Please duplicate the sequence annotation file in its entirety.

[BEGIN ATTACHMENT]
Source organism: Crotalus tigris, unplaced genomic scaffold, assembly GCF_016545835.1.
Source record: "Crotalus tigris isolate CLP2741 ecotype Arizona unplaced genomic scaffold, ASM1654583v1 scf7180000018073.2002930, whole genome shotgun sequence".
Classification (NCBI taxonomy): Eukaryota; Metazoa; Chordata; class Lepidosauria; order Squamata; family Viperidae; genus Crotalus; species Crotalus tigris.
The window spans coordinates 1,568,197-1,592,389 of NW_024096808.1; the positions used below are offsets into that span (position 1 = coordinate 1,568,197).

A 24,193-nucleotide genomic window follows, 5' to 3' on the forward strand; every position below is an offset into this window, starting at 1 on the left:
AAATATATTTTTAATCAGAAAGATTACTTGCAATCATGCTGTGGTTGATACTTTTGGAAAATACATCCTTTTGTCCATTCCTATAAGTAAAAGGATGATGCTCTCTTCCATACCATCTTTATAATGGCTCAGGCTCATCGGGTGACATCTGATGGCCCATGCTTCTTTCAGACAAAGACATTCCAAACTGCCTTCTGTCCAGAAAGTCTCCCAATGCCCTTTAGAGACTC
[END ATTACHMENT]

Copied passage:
Source organism: Crotalus tigris, unplaced genomic scaffold, assembly GCF_016545835.1.
Source record: "Crotalus tigris isolate CLP2741 ecotype Arizona unplaced genomic scaffold, ASM1654583v1 scf7180000018073.2002930, whole genome shotgun sequence".
Classification (NCBI taxonomy): Eukaryota; Metazoa; Chordata; class Lepidosauria; order Squamata; family Viperidae; genus Crotalus; species Crotalus tigris.
The window spans coordinates 1,568,197-1,592,389 of NW_024096808.1; the positions used below are offsets into that span (position 1 = coordinate 1,568,197).

A 24,193-nucleotide genomic window follows, 5' to 3' on the forward strand; every position below is an offset into this window, starting at 1 on the left:
AAATATATTTTTAATCAGAAAGATTACTTGCAATCATGCTGTGGTTGATACTTTTGGAAAATACATCCTTTTGTCCATTCCTATAAGTAAAAGGATGATGCTCTCTTCCATACCATCTTTATAATGGCTCAGGCTCATCGGGTGACATCTGATGGCCCATGCTTCTTTCAGACAAAGACATTCCAAACTGCCTTCTGTCCAGAAAGTCTCCCAATGCCCTTTAGAGACTC